Quote Box ArchiveGo to Past Quote Boxes

May 30, 2008

Raising Grades

Improving Educational Reputation by Changing What Is Taught and How It Is Tested

David Foster posted Skipping Science Class, Continued on 5/28/08. Here is an excerpt:

A couple of days ago, the Telegraph had an article about the British Government’s new national science test and the unbelievably simplistic questions it contains. For example:

In a multiple choice question, teenagers were asked why electric wires are made from copper. The four possible answers were that copper was brown, was not magnetic, conducted electricity, or that it conducted heat.

This question can of course be answered without knowing anything at all about either electricity or copper.

This is my guess as to what is going on.

Read more ...

Business organizations have to gain more resources than they use (make money), so they develop measures of production and efficiency to guide them. If they don't make money, they must find more effective measures. Making money is a hard fact that cannot be faked or explained away. Not for long, anyway.

Schools administered by government are a bureaucracy. Bureaucracies don't make money, so they are free to develop measures of productivity that show success, and also redefine their operations to create success.

Such schools started by testing for knowledge, which gives disappointing results.

They later discovered that the test results could be "renormalized to a curve", which standardizes the results to show 70% success in all courses. This is the practice of giving some percentage of the class A's, some percentage B's, and so on. This is explained as merely adjusting for the different abilities of the teachers. No matter how bad the subject matter or the teacher, the measure shows good results, because some percentage of the class gets A's and B's, by design. Educational failure is distributed silently to the students, and little effort goes into follow-up studies that would reveal the failures.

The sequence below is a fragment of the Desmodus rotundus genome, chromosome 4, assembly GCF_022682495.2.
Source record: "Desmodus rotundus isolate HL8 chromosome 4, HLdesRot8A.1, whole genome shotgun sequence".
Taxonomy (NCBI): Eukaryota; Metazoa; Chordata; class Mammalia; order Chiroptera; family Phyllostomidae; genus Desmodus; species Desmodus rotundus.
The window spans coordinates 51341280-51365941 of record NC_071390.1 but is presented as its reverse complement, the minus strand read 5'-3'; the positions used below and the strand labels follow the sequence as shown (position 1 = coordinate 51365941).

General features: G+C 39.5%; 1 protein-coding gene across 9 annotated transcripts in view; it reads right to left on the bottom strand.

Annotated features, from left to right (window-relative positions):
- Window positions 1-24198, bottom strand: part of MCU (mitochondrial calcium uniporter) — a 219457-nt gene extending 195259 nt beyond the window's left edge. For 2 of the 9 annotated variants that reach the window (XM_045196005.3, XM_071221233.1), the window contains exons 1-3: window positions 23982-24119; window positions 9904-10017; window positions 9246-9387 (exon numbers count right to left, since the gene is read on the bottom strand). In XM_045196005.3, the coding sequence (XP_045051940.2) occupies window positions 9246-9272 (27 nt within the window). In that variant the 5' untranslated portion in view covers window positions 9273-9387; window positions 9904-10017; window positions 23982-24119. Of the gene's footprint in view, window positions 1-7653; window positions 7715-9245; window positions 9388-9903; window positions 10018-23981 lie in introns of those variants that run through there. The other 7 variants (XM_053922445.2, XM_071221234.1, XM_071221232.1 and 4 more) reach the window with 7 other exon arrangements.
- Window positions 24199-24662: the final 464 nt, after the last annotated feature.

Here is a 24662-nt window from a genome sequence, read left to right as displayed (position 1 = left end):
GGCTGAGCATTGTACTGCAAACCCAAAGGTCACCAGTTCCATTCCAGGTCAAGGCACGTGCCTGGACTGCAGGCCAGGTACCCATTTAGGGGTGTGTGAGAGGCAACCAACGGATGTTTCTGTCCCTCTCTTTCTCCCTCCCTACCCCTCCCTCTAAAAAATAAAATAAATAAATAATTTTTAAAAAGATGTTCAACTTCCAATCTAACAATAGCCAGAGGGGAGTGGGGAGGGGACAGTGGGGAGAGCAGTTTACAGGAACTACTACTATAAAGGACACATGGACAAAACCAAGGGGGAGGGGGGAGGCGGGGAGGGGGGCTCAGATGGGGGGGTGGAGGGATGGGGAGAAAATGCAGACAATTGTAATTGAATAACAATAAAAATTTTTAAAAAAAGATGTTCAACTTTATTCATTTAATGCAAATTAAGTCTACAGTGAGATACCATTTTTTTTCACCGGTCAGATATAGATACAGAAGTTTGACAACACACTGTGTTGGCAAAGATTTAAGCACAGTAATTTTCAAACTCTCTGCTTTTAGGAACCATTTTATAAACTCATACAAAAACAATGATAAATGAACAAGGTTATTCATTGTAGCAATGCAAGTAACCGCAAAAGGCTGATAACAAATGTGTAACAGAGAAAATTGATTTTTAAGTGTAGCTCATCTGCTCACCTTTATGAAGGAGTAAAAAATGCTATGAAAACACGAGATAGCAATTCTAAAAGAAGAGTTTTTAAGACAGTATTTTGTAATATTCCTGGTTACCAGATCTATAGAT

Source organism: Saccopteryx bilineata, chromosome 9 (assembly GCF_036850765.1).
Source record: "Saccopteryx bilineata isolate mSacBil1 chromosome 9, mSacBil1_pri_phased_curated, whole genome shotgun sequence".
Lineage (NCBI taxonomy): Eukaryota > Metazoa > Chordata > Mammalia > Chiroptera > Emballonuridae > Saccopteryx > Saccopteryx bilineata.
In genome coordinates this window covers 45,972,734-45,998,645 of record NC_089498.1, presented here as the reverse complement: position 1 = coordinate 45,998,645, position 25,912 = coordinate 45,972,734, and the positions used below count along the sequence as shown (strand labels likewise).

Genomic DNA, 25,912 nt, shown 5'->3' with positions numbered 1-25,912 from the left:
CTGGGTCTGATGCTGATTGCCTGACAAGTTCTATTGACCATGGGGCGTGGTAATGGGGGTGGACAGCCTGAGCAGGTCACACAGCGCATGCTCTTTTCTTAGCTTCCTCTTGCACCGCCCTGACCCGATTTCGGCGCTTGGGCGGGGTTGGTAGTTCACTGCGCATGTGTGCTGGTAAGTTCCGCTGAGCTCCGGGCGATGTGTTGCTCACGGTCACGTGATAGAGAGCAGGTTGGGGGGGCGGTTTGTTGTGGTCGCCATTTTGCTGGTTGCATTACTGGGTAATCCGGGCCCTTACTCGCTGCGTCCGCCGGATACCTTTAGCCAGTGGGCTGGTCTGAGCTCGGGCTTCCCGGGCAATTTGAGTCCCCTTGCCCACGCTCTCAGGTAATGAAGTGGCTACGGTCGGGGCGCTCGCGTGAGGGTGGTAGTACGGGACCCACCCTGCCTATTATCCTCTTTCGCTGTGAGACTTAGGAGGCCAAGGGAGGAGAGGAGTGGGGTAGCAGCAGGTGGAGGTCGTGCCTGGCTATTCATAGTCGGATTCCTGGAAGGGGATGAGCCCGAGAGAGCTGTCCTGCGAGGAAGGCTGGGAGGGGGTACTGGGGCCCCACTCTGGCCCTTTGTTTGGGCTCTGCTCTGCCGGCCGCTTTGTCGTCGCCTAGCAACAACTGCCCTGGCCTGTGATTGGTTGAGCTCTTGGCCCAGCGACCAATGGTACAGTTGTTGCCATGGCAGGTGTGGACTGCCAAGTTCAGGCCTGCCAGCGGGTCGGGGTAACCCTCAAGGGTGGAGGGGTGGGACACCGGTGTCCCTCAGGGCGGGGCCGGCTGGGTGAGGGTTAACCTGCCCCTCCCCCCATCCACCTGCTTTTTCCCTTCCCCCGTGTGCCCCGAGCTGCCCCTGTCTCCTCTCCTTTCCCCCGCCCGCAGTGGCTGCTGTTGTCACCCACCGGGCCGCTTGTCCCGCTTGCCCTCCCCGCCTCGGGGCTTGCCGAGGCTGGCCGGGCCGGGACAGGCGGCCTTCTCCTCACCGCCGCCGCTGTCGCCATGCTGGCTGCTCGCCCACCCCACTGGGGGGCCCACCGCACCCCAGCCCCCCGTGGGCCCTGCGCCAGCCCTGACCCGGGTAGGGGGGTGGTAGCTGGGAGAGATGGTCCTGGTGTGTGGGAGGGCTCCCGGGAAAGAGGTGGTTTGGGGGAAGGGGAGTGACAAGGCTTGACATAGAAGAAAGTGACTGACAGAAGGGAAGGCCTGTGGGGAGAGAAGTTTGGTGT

Unfortunately, even grading to the curve is disappointing. It is hard to explain why students get an "A" for answering 60% of the multiple choice questions correctly, or a "C" for answering 30%.

Now, in the later stages, government schools realize that it is easier to show success if you construct easier questions. The students aren't benefitting from the classes anyway, and the smart kids will learn on their own what they need to, so why make the questions hard? The schools redesign the classes to be about social relations, which everyone understands, and they design the tests to guide students to the correct answers. Grading on the curve gives the same results, 70% success, but at least an "A" can be set at answering 85% correctly.

The school is saying, in effect, Who cares about why copper carries electricity the best? When you go to buy the wire, it is made of copper. There is really no need to understand how the world works, just accept it the way that it is handed to you.

Question: Why are the rules the way that they are? Answer: Because those are the rules, and that is easy to remember.

No comments :

Post a Comment

You can use the HTML tags <b> <i> and <a href="">, but not <p> or <blockquote>. Trouble commenting? Email your comment or problem to Commerce-Try at Comcast.net. Leave out the minus sign. Mention the name of the post in the email.